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  • Susie Csorsz Brown

Middle school skills = real life skills

In less than a week, we will have a teenager in the house. You’d think this wouldn’t be such an awe-inspiring shock-inducing moment … except that I know that as soon as we hit the teen years, the angst will ramp-up, and no longer are my hubby and I the ones making all of the decisions. I mean, the teen angst; we’ve had our fair share of experience with the adolescent and tween issues already.

I’ve been reading books and articles and working on this for a long while now. I like to think I am prepared. I don’t know, though, as I have learned the hard way that there is only so far that preparation will get you when it comes to parenting. Kids are really good at throwing those proverbial curve-balls, as you may have already experienced for yourself.

Have you ever really considered what is going on during teenage years? This is a period of massive growth, emotionally, mentally, and (especially) physically. At no period other than infancy will their bodies grow as much in such a short period of time. Their bones and muscles will grow at paces that will likely cause pain and soreness, especially in the longer bones making them even harder to move off the sofa. At the same time, their hormonal changes will be concurrently sudden and sluggish, flip-flopping between childhood and almost-adult levels, wreaking havoc on their already unsteady emotional levels as their needs and wants change minute-to-minute. And if that is not enough, they will also be ‘pruning’ their neurological synapses, ridding the growing brain of nonessential connections. So they literally do not remember your nagging lessons of yesteryear because those memories have been cleared to leave room for new and amazing growth and development (though, that probably doesn’t make you any happier to have them look at you like you’ve lost your mind when you ask them about XYZ).

If you, too, are a fellow parent of a teenager, it might be helpful to create a mantra for yourself as you navigate this new territory: ‘I love this person, no matter how matter what.’

Teenagers are still children; Teenagers are not actually adults. I know, duh, right? Except that some of them are tall enough to resemble adults, and as such, they feel that they SHOULD be treated as adults. Except that they are not emotionally nor mentally ready for the responsibility. So … a conundrum, right? And what to do about it? Well, if I had the answer, I’d give it to you. But I don’t.

In a lot of ways, teenagers CAN actually handle adult-like responsibilities. Just because your teenager is a teenager does not mean that they should not have responsibility. Think of them as practice-big people; give them responsibilities in practice for when they are, indeed, actually big people. Homework is due when it is due. Teachers might not be their favorites and be ‘not fair.’ The long list of their to-do tasks are their own responsibility. In the real world, adults don’t often get to pick their bosses. They often have multiple projects going at the same time. They usually have home tasks on top of work tasks… it’s all very real, and now is the perfect time for your teen to learn these juggling skills. Do not lie for them. Do not make excuses for them. Do not do the tasks for them. They have to learn how to stand up for themselves in school, to their peers, to other adults, and they need to develop their self-organization skills to attain their own successes. Or failures. They can’t learn that, though, if you do it for them. They also need to learn to properly judge their capacity and limitations.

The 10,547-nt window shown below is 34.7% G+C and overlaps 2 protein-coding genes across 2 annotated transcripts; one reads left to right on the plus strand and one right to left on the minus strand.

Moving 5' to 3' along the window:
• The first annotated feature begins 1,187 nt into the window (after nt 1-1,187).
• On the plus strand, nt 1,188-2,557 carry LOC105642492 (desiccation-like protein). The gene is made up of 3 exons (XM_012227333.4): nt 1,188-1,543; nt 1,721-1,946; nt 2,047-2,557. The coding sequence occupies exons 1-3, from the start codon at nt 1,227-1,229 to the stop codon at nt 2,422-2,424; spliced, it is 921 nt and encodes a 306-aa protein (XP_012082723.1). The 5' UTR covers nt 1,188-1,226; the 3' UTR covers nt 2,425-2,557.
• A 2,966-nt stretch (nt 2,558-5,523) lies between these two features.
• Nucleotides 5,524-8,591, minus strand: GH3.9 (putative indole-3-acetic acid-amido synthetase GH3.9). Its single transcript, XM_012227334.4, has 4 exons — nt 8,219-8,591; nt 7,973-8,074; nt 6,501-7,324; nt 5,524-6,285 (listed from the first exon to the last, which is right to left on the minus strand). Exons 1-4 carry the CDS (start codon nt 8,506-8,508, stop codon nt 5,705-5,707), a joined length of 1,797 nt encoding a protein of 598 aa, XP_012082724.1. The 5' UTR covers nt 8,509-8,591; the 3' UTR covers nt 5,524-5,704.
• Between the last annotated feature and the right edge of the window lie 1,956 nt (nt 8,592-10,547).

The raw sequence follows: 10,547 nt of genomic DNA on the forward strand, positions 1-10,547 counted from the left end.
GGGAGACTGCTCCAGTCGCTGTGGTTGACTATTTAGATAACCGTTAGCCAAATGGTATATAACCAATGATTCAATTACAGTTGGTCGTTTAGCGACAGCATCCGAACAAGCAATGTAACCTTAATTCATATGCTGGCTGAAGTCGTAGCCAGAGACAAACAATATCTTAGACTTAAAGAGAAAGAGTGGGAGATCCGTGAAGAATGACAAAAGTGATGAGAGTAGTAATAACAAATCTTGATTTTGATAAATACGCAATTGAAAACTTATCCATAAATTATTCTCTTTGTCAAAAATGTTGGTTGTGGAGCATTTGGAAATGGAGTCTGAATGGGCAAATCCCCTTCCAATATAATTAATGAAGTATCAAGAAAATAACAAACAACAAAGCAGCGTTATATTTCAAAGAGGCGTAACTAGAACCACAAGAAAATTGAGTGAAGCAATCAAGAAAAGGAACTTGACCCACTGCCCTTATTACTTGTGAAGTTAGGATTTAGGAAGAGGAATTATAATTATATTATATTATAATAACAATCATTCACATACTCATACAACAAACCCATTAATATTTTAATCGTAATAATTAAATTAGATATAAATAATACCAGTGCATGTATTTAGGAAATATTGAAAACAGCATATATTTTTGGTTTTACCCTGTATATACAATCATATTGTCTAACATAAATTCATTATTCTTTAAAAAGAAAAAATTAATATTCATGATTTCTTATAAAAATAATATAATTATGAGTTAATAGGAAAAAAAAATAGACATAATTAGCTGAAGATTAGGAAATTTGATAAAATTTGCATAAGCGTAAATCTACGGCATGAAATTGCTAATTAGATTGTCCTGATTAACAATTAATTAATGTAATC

Your teenager does not need you to make excuses for them. They need to learn how to own up to their mistakes now, while they are in your house. Before they have all of the adult responsibilities that come with college or moving out, they need to learn what it’s like to have to face the wrath of another adult/person/entity that has come as a result of their own actions (or inactions). Why? Because Real Life will be hard – really really hard – and they will need you to be in their corner to MAKE them do it on their own. To repeat from above: Do not lie for them. Do not make excuses for them. Do not do it for them. They chose to make the mistake; they must fix the situation they created.

Remember: ‘I love this person, no matter how matter what.’

Your teenagers social skills are in a period of great development right now. Their socializing is actually very important right now as they develop their interpersonal skills. No longer are you the one picking their friends; they are at the helm whether or not they are ready to be. At the same time, the pressure they get from their peers will be good for them and completely horrible. Your job? Help them enter this period (and hopefully leave it) with a strong sense of self, positive frame of mind, and a growth mindset. They will have set-backs and stumbles, and they will likely fall on their faces; let them. With a strong sense of self, they will know what to say no to, and they will be able to identify negative peer influence as such, and say no; they will bond with others with a similar positive outlook; and they will grow in positive directions. Self-efficacy is having the ability to know that you can wrought change, that you are in charge of your own destiny. Your teen will understand this: you are in charge of you, not your teen peers, not your teachers, but you. So make it work for you.

School is one of the biggest stressors for teens. Why? I mean, besides the obvious (exams, homework, etc). One of the biggest stressors of school for teens is what is not included: teaching our young people the components of healthy relationships, which are a key ingredient of a healthy, well-balanced and emotionally successful life. In order to be well-rounded, a person needs social connections that are healthy and diverse. Schools focus on academic and athletic prowess, and not on helping our teens develop the skills necessary for a fulfilling life; that’d be your job as a parent.